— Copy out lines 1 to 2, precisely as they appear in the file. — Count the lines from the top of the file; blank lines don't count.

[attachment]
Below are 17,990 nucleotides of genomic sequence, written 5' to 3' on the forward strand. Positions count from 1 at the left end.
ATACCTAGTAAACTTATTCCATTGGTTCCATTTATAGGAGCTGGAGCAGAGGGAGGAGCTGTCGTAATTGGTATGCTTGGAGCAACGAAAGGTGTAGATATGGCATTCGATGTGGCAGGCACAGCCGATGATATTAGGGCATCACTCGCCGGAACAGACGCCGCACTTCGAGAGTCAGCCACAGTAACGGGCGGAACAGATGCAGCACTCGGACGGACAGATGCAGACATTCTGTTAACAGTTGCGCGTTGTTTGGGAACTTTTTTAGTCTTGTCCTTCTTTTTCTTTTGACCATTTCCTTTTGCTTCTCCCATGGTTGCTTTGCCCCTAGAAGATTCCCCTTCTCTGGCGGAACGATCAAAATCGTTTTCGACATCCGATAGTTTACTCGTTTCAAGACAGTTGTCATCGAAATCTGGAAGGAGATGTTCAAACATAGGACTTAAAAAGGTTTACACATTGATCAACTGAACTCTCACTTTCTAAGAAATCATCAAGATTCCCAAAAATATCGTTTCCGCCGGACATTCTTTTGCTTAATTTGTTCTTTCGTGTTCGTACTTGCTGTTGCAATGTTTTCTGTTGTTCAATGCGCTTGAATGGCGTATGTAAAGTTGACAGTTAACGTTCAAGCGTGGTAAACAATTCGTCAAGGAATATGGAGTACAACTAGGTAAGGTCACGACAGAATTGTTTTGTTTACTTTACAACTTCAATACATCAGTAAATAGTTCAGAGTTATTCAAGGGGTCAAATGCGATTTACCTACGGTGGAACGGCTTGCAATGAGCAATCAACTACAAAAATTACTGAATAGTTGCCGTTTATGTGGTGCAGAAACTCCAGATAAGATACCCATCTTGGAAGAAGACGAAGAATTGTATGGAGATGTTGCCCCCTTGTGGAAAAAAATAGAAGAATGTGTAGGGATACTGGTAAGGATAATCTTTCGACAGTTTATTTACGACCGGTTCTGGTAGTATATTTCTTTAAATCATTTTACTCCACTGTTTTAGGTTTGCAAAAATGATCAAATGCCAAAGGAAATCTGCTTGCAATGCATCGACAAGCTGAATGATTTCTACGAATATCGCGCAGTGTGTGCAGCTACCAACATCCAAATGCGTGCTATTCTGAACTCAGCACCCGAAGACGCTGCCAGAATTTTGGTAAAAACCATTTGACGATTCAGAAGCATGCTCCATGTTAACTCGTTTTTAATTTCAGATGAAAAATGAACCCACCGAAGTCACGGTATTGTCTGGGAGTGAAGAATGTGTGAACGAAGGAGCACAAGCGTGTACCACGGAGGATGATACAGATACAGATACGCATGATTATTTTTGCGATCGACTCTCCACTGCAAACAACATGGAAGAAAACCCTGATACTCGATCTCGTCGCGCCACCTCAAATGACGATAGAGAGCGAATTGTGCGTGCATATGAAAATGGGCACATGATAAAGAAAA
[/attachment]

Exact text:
Below are 17,990 nucleotides of genomic sequence, written 5' to 3' on the forward strand. Positions count from 1 at the left end.
ATACCTAGTAAACTTATTCCATTGGTTCCATTTATAGGAGCTGGAGCAGAGGGAGGAGCTGTCGTAATTGGTATGCTTGGAGCAACGAAAGGTGTAGATATGGCATTCGATGTGGCAGGCACAGCCGATGATATTAGGGCATCACTCGCCGGAACAGACGCCGCACTTCGAGAGTCAGCCACAGTAACGGGCGGAACAGATGCAGCACTCGGACGGACAGATGCAGACATTCTGTTAACAGTTGCGCGTTGTTTGGGAACTTTTTTAGTCTTGTCCTTCTTTTTCTTTTGACCATTTCCTTTTGCTTCTCCCATGGTTGCTTTGCCCCTAGAAGATTCCCCTTCTCTGGCGGAACGATCAAAATCGTTTTCGACATCCGATAGTTTACTCGTTTCAAGACAGTTGTCATCGAAATCTGGAAGGAGATGTTCAAACATAGGACTTAAAAAGGTTTACACATTGATCAACTGAACTCTCACTTTCTAAGAAATCATCAAGATTCCCAAAAATATCGTTTCCGCCGGACATTCTTTTGCTTAATTTGTTCTTTCGTGTTCGTACTTGCTGTTGCAATGTTTTCTGTTGTTCAATGCGCTTGAATGGCGTATGTAAAGTTGACAGTTAACGTTCAAGCGTGGTAAACAATTCGTCAAGGAATATGGAGTACAACTAGGTAAGGTCACGACAGAATTGTTTTGTTTACTTTACAACTTCAATACATCAGTAAATAGTTCAGAGTTATTCAAGGGGTCAAATGCGATTTACCTACGGTGGAACGGCTTGCAATGAGCAATCAACTACAAAAATTACTGAATAGTTGCCGTTTATGTGGTGCAGAAACTCCAGATAAGATACCCATCTTGGAAGAAGACGAAGAATTGTATGGAGATGTTGCCCCCTTGTGGAAAAAAATAGAAGAATGTGTAGGGATACTGGTAAGGATAATCTTTCGACAGTTTATTTACGACCGGTTCTGGTAGTATATTTCTTTAAATCATTTTACTCCACTGTTTTAGGTTTGCAAAAATGATCAAATGCCAAAGGAAATCTGCTTGCAATGCATCGACAAGCTGAATGATTTCTACGAATATCGCGCAGTGTGTGCAGCTACCAACATCCAAATGCGTGCTATTCTGAACTCAGCACCCGAAGACGCTGCCAGAATTTTGGTAAAAACCATTTGACGATTCAGAAGCATGCTCCATGTTAACTCGTTTTTAATTTCAGATGAAAAATGAACCCACCGAAGTCACGGTATTGTCTGGGAGTGAAGAATGTGTGAACGAAGGAGCACAAGCGTGTACCACGGAGGATGATACAGATACAGATACGCATGATTATTTTTGCGATCGACTCTCCACTGCAAACAACATGGAAGAAAACCCTGATACTCGATCTCGTCGCGCCACCTCAAATGACGATAGAGAGCGAATTGTGCGTGCATATGAAAATGGGCACATGATAAAGAAAA